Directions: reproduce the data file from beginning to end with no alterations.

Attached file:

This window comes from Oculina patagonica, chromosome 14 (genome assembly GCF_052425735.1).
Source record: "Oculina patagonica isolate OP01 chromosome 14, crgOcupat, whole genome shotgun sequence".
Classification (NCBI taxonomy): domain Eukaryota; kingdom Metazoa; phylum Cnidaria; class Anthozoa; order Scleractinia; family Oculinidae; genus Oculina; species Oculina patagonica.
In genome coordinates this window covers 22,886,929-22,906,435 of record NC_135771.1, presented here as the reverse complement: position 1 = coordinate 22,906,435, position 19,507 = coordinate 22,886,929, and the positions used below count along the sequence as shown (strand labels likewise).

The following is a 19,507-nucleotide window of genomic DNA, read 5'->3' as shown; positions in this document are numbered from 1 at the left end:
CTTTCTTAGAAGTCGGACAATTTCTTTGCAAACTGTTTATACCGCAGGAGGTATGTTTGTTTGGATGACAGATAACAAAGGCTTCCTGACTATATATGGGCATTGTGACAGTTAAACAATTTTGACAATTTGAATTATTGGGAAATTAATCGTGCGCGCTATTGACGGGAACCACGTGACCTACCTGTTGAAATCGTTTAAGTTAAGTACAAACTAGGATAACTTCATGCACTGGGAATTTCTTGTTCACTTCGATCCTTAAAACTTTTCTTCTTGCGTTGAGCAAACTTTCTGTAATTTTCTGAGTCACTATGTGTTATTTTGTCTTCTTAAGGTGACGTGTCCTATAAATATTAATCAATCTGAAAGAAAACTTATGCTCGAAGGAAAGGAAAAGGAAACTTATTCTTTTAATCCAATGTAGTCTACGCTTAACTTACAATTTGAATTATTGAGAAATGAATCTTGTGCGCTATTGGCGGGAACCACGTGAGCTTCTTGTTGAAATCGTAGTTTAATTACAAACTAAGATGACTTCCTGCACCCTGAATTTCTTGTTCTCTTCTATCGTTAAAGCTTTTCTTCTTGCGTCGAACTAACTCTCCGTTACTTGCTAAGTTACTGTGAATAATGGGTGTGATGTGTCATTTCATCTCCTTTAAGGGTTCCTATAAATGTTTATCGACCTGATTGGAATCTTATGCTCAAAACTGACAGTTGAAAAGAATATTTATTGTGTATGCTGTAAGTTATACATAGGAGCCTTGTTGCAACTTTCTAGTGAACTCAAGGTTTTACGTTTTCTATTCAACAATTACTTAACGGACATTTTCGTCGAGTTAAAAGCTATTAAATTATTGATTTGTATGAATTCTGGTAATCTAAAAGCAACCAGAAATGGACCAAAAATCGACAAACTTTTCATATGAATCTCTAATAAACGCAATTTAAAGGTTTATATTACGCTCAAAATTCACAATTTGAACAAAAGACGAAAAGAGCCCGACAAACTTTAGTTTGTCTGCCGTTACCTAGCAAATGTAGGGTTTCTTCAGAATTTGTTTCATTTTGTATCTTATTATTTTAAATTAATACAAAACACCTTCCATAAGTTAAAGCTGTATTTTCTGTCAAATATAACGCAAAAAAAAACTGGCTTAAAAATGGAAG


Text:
This window comes from Oculina patagonica, chromosome 14 (genome assembly GCF_052425735.1).
Source record: "Oculina patagonica isolate OP01 chromosome 14, crgOcupat, whole genome shotgun sequence".
Classification (NCBI taxonomy): domain Eukaryota; kingdom Metazoa; phylum Cnidaria; class Anthozoa; order Scleractinia; family Oculinidae; genus Oculina; species Oculina patagonica.
In genome coordinates this window covers 22,886,929-22,906,435 of record NC_135771.1, presented here as the reverse complement: position 1 = coordinate 22,906,435, position 19,507 = coordinate 22,886,929, and the positions used below count along the sequence as shown (strand labels likewise).

The following is a 19,507-nucleotide window of genomic DNA, read 5'->3' as shown; positions in this document are numbered from 1 at the left end:
CTTTCTTAGAAGTCGGACAATTTCTTTGCAAACTGTTTATACCGCAGGAGGTATGTTTGTTTGGATGACAGATAACAAAGGCTTCCTGACTATATATGGGCATTGTGACAGTTAAACAATTTTGACAATTTGAATTATTGGGAAATTAATCGTGCGCGCTATTGACGGGAACCACGTGACCTACCTGTTGAAATCGTTTAAGTTAAGTACAAACTAGGATAACTTCATGCACTGGGAATTTCTTGTTCACTTCGATCCTTAAAACTTTTCTTCTTGCGTTGAGCAAACTTTCTGTAATTTTCTGAGTCACTATGTGTTATTTTGTCTTCTTAAGGTGACGTGTCCTATAAATATTAATCAATCTGAAAGAAAACTTATGCTCGAAGGAAAGGAAAAGGAAACTTATTCTTTTAATCCAATGTAGTCTACGCTTAACTTACAATTTGAATTATTGAGAAATGAATCTTGTGCGCTATTGGCGGGAACCACGTGAGCTTCTTGTTGAAATCGTAGTTTAATTACAAACTAAGATGACTTCCTGCACCCTGAATTTCTTGTTCTCTTCTATCGTTAAAGCTTTTCTTCTTGCGTCGAACTAACTCTCCGTTACTTGCTAAGTTACTGTGAATAATGGGTGTGATGTGTCATTTCATCTCCTTTAAGGGTTCCTATAAATGTTTATCGACCTGATTGGAATCTTATGCTCAAAACTGACAGTTGAAAAGAATATTTATTGTGTATGCTGTAAGTTATACATAGGAGCCTTGTTGCAACTTTCTAGTGAACTCAAGGTTTTACGTTTTCTATTCAACAATTACTTAACGGACATTTTCGTCGAGTTAAAAGCTATTAAATTATTGATTTGTATGAATTCTGGTAATCTAAAAGCAACCAGAAATGGACCAAAAATCGACAAACTTTTCATATGAATCTCTAATAAACGCAATTTAAAGGTTTATATTACGCTCAAAATTCACAATTTGAACAAAAGACGAAAAGAGCCCGACAAACTTTAGTTTGTCTGCCGTTACCTAGCAAATGTAGGGTTTCTTCAGAATTTGTTTCATTTTGTATCTTATTATTTTAAATTAATACAAAACACCTTCCATAAGTTAAAGCTGTATTTTCTGTCAAATATAACGCAAAAAAAAACTGGCTTAAAAATGGAAG